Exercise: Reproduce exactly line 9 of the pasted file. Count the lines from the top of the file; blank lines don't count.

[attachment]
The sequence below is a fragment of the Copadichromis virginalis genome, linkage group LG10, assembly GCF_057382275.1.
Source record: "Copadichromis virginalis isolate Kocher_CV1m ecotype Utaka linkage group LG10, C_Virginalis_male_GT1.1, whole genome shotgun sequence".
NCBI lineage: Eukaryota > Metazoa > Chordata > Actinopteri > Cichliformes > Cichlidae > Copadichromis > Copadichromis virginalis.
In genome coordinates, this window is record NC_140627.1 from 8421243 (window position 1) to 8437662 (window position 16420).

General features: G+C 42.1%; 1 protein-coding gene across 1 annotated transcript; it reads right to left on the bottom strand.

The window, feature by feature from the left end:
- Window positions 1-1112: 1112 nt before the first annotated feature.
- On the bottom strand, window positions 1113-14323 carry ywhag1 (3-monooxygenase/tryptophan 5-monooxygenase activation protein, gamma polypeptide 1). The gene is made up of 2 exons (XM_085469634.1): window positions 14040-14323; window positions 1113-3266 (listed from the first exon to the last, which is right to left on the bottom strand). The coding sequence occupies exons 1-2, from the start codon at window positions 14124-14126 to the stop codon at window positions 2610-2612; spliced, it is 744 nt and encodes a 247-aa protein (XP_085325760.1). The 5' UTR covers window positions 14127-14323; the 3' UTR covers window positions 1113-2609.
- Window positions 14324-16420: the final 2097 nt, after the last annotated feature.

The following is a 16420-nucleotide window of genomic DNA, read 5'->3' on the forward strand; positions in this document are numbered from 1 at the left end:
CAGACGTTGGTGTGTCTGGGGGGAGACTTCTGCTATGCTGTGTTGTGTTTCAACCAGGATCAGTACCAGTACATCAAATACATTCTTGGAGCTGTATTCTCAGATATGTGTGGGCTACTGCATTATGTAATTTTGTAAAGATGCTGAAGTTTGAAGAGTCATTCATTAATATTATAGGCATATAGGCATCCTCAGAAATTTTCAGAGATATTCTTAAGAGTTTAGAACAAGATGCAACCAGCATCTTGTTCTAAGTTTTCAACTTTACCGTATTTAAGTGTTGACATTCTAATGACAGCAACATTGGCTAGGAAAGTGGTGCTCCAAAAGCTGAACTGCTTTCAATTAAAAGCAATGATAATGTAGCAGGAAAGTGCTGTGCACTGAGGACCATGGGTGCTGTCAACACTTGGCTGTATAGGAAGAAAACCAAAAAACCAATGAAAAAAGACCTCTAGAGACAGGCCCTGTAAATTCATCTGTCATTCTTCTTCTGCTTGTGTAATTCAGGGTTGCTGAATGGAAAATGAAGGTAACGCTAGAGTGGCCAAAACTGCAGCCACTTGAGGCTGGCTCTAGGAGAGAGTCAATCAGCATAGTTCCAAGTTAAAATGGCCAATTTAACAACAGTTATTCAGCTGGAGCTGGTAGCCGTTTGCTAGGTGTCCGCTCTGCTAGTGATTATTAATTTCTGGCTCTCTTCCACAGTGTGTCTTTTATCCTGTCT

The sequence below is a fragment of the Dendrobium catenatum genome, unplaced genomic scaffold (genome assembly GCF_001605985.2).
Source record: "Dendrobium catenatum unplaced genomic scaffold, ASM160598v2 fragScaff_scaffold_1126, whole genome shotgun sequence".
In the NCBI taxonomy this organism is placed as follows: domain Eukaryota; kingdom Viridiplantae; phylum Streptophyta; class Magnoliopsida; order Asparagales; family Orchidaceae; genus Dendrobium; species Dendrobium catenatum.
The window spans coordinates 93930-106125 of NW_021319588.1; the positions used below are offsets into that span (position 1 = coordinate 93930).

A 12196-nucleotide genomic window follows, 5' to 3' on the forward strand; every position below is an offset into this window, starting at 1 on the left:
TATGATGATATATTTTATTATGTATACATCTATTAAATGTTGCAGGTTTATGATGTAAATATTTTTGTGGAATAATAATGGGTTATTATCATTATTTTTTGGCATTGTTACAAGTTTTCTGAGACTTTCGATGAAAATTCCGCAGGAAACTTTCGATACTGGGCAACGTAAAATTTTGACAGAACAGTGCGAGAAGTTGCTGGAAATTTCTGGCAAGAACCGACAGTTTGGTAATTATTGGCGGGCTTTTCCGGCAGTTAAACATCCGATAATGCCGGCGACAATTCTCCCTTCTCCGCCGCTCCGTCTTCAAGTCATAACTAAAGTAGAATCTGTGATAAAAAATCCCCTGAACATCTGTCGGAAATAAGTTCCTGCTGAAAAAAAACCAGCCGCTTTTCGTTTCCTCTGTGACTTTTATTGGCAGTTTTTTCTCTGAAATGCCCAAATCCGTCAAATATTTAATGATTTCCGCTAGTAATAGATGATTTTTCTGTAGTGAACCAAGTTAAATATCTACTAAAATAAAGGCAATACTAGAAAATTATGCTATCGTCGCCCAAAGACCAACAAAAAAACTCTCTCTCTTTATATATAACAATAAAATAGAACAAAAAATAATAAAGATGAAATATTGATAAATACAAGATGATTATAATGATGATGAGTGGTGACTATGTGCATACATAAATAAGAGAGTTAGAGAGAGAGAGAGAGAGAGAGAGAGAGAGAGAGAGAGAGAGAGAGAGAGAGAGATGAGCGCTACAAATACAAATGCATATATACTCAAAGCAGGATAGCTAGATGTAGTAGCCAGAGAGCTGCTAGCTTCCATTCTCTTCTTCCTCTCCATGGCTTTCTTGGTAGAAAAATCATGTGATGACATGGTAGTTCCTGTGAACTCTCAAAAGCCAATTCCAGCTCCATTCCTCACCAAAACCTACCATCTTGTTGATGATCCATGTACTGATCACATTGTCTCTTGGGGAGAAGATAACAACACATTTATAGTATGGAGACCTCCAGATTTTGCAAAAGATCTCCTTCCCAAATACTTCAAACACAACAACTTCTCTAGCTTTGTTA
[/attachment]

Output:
- Window positions 14324-16420: the final 2097 nt, after the last annotated feature.